Meritage Homes Corporation, Scottsdale (NYSE:MTH) early Thursday reported a net loss of $6.7 million, or ($0.21) per diluted share, for the first quarter of 2011 ended March 31, compared to net earnings of $2.7 million, or $0.08 per diluted share, for the first quarter of 2010. Impairment charges were negligible in both quarters.

The loss missed analyst expectations for a loss of 11 cents per share, sending the stock down nearly 8.5% by early Thursday afternoon.

Home-building revenue was down 12% to $177.5 million as closings fell 16% to 678, which was partially offset by a 5% rise in the average closing price to $262,000, primarily due to more closings in higher-priced communities. The company said 42% of closings and 45% of closing revenue in the quarter came from new communities, compared to 19% of first-quarter 2010 closings and revenue.

New orders fell 21% from last year's tax-credit-fueled quarter to 840, with new order dollars dropping 18% to $220.6 million. The company pointed out, however, that the number of orders was the highest it has been since that quarter. The sales rate was 5.8 per community for the quarter, down from 7 in the prior-year period. The cancellation rate was 17%, down from 18% in last year's quarter.

Backlog was down 30% to 940 homes, with backlog value down 31% to $244.9 million.

Gross margin fell to 17.1% in the quarter from 18.9% in last year's first quarter but up from 15.8% from the fourth quarter of 2010. SG&A was down slightly to $30.4 million from $31.9 million in the prior year quarter. The company attributed the margin contraction to "larger incentives offered in response to weaker market conditions, as well as some negative leverage in our construction overhead due to fewer closings in the first quarter of 2011." It noted, however, that average margins were roughly 500 basis points higher in communities opened since the beginning of 2009.

Meritage said it opened 13 new communities the quarter and closed out 23 older communities, ending the quarter with 141 total active communities, which was down from 149 at the end of last year's quarter. The company said it expected to be back up around 150 by the end of the second quarter.

During the quarter, the company acquired approximately 900 lots for $40 million and contracted for roughly 1,000 more in 17 new communities. The lot count stood at approximately 15,400 at quarter's end, a 4.3-year supply. The company did not provide a breakdown of owned vs. optioned lots or locations.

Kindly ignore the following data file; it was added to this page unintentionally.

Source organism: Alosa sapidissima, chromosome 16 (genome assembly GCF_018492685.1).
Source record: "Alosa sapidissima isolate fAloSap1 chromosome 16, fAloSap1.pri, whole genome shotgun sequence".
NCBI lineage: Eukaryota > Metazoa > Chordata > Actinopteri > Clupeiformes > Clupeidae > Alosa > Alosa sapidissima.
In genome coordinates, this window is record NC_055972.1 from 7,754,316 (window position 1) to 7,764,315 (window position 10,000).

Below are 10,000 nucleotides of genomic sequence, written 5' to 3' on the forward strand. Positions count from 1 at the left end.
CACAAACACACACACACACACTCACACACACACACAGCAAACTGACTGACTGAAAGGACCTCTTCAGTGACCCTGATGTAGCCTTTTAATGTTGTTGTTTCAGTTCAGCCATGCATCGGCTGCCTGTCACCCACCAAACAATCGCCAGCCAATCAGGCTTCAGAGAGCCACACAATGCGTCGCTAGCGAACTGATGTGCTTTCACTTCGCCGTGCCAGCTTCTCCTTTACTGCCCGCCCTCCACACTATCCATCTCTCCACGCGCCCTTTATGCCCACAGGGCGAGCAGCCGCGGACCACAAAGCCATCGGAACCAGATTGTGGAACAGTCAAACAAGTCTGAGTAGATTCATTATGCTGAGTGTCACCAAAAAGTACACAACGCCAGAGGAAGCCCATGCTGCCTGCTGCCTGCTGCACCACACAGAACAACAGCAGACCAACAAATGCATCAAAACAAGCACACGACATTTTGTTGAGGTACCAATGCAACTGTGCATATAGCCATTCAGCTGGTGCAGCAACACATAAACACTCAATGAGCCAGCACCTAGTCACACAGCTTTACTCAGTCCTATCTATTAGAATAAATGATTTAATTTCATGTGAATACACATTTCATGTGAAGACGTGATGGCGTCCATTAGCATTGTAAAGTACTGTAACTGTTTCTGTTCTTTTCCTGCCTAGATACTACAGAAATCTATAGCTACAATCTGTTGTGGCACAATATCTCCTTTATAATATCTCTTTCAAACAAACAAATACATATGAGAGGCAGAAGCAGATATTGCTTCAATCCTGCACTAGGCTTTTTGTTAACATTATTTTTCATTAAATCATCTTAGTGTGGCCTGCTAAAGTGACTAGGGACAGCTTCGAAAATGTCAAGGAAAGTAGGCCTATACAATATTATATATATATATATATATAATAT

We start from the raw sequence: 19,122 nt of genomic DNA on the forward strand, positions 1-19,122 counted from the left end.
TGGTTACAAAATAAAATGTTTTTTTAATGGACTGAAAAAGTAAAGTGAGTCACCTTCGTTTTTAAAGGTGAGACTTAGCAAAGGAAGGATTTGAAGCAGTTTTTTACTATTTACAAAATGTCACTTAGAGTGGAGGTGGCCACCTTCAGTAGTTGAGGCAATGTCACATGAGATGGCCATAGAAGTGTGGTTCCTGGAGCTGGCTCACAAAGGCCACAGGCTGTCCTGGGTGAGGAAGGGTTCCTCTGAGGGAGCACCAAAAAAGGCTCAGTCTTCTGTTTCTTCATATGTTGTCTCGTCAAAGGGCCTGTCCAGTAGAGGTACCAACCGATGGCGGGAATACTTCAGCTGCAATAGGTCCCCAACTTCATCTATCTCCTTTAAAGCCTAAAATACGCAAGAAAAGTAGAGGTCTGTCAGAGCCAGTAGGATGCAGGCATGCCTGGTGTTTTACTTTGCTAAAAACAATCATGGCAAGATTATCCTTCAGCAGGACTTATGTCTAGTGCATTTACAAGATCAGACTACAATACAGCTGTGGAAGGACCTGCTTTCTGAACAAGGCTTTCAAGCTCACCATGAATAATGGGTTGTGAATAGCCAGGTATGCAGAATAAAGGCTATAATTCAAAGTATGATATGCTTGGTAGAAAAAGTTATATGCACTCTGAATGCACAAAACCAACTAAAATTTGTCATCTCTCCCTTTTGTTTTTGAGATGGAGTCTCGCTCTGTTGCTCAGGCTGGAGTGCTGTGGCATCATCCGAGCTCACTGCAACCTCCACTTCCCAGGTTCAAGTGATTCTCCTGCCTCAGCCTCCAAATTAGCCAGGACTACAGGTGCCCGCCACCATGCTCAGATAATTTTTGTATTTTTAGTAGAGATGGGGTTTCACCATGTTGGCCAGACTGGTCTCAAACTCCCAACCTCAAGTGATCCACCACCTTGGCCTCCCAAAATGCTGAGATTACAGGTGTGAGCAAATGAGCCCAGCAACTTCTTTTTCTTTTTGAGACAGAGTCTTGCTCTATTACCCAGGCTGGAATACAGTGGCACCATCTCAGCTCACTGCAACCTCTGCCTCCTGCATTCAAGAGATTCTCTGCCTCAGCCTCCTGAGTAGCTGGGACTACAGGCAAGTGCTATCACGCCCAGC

Meritage ended the quarter with $388 million in cash and cash equivalents, restricted cash and securities. The net debt-to-total-capital ratio was 31% at March 31, 2011, up from 26% at March 31, 2010 and 28% at December 31, 2010.

"When we reported our fourth quarter 2010 results, we indicated that January sales had been slightly better than we expected, and we did achieve sequential improvements in our first quarter orders over the third and fourth quarters of last year," said said Steven J. Hilton, chairman and CEO of Meritage. "However, the spring selling season for the last few months is off to a tepid start, and we have not produced sales at the pace we would have hoped this far into the 2011 selling season. We believe the housing market in general is still bouncing along the bottom, with pockets of strength in certain of our markets."

Michael Rehaut, home-building analyst at J.P. Morgan, was wary. In a research note, he wrote, "Overall, we believe results are modestly below investor expectations, as while orders and margins were roughly in-line with our estimates, we believe they were below consensus estimates. Moreover, MTH pointed to a 'reasonable opportunity' to be profitable in 2011, [which] appears to signal less confidence than during its 4Q10 release in which it noted it expected to be more profitable in 2011 vs. 2010."